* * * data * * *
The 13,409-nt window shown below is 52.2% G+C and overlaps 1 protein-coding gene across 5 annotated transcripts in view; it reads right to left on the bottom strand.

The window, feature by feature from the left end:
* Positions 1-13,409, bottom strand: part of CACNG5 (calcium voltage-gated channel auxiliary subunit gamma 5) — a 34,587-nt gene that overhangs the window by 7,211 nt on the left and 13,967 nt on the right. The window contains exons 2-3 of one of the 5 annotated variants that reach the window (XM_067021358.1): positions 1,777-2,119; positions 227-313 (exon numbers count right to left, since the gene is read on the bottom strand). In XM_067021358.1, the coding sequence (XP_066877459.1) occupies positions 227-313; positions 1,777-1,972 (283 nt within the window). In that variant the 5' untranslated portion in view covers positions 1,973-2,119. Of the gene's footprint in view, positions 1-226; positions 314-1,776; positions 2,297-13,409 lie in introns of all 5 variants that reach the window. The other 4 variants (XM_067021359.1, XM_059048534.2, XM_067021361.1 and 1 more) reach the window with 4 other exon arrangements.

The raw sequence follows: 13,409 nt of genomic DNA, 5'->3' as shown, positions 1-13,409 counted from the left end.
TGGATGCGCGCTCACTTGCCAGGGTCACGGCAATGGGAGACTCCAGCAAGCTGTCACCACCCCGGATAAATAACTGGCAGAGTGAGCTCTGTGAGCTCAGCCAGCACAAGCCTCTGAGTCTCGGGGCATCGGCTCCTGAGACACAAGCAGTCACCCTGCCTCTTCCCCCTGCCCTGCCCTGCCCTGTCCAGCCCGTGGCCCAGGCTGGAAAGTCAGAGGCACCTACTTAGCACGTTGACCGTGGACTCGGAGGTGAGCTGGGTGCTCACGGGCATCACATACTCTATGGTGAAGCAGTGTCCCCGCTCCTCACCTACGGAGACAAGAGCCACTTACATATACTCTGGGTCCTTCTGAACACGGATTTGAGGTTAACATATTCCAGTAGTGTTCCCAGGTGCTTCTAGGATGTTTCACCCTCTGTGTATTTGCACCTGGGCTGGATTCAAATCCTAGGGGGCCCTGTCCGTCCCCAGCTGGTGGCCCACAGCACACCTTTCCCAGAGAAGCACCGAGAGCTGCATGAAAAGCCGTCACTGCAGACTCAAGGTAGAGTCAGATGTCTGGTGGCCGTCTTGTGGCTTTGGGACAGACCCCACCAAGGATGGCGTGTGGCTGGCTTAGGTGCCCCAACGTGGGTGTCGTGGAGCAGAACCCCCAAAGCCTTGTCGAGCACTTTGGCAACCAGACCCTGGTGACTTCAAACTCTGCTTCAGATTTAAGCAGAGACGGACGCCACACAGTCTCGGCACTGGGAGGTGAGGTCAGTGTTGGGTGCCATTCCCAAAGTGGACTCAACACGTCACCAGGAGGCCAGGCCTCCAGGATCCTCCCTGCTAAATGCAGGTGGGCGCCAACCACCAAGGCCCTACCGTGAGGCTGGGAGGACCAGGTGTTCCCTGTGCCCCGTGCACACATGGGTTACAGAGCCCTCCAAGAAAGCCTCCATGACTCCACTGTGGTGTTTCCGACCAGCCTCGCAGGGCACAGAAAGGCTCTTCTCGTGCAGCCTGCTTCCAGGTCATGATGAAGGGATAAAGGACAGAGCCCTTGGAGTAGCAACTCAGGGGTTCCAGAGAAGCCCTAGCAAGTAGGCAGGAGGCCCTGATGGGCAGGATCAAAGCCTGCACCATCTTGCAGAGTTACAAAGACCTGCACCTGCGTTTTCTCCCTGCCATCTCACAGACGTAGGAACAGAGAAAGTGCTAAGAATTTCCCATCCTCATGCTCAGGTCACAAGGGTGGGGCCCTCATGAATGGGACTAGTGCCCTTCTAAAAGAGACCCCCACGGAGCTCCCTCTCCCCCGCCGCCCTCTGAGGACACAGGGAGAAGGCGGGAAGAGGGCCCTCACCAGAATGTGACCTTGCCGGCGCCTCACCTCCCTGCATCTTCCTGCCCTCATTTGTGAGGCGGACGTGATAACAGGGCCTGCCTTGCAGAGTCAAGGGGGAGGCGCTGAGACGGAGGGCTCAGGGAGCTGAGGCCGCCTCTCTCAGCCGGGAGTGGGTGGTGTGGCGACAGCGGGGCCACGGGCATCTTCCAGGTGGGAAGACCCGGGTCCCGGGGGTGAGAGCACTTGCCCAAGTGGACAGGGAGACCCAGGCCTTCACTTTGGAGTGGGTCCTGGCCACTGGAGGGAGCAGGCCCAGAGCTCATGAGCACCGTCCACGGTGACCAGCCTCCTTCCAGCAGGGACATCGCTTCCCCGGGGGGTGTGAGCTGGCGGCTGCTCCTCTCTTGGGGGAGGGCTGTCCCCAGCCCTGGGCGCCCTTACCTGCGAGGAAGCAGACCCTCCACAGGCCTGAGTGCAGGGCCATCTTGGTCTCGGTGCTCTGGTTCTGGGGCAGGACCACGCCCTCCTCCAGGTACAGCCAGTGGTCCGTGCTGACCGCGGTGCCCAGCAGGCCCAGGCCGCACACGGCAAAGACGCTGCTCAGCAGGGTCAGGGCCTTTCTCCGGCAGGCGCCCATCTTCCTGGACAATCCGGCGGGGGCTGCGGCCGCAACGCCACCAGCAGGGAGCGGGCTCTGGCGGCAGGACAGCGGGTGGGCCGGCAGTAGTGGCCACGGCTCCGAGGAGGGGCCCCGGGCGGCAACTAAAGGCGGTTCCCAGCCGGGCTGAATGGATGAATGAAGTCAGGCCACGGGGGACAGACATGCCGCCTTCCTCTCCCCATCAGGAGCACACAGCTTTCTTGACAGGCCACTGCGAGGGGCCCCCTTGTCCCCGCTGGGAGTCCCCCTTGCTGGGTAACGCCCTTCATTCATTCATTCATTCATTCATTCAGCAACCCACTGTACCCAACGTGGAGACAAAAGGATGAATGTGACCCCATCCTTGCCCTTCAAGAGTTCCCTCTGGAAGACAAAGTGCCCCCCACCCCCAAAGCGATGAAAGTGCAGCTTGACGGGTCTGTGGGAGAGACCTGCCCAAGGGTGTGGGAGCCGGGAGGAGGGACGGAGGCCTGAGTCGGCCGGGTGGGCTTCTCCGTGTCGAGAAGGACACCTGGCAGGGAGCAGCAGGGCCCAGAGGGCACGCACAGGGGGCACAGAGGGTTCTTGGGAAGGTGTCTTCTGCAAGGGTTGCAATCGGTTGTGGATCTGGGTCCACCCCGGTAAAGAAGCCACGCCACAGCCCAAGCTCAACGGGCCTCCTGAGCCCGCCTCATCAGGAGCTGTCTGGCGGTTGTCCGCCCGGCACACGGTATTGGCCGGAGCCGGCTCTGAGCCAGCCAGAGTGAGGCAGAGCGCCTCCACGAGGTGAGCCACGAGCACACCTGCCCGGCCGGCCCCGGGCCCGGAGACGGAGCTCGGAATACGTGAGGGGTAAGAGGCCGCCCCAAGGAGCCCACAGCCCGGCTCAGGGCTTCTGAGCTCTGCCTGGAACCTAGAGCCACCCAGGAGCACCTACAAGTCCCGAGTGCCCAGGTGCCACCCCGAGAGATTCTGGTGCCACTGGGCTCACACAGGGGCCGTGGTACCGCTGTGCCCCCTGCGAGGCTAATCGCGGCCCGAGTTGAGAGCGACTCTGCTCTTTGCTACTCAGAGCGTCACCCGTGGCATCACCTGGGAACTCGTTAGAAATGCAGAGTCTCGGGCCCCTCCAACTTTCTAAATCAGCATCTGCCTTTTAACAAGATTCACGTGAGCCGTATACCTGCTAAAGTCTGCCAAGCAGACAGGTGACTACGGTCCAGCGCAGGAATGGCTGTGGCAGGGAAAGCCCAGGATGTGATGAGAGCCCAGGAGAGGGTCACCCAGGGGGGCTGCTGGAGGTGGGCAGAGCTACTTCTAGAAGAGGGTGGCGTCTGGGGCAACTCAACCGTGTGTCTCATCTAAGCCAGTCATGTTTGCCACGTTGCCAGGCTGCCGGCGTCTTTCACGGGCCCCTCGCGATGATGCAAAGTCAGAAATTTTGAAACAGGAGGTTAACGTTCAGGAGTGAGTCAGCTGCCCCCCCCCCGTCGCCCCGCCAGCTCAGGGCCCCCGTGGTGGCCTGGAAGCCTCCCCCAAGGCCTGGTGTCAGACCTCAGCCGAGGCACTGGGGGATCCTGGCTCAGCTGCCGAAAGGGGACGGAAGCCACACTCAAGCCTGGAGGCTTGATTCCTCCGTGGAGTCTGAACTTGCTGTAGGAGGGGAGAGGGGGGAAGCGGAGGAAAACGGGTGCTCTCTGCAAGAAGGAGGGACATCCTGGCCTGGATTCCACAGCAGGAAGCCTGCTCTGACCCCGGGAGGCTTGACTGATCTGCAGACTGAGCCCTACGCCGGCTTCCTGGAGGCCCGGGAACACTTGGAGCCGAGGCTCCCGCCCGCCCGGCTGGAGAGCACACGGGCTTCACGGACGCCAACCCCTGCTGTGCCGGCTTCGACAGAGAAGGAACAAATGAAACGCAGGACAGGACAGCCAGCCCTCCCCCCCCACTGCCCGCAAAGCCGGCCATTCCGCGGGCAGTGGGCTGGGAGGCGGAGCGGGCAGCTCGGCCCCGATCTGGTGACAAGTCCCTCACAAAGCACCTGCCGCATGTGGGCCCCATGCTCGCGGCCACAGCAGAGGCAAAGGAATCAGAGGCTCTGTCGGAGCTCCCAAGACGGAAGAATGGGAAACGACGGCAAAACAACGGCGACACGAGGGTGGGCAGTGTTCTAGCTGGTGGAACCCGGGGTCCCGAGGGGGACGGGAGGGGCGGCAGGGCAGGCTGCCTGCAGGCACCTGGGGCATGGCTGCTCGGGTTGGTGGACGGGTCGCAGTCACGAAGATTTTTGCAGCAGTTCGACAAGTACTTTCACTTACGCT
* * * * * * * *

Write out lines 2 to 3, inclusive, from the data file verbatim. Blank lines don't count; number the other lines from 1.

The window, feature by feature from the left end:
* Positions 1-13,409, bottom strand: part of CACNG5 (calcium voltage-gated channel auxiliary subunit gamma 5) — a 34,587-nt gene that overhangs the window by 7,211 nt on the left and 13,967 nt on the right. The window contains exons 2-3 of one of the 5 annotated variants that reach the window (XM_067021358.1): positions 1,777-2,119; positions 227-313 (exon numbers count right to left, since the gene is read on the bottom strand). In XM_067021358.1, the coding sequence (XP_066877459.1) occupies positions 227-313; positions 1,777-1,972 (283 nt within the window). In that variant the 5' untranslated portion in view covers positions 1,973-2,119. Of the gene's footprint in view, positions 1-226; positions 314-1,776; positions 2,297-13,409 lie in introns of all 5 variants that reach the window. The other 4 variants (XM_067021359.1, XM_059048534.2, XM_067021361.1 and 1 more) reach the window with 4 other exon arrangements.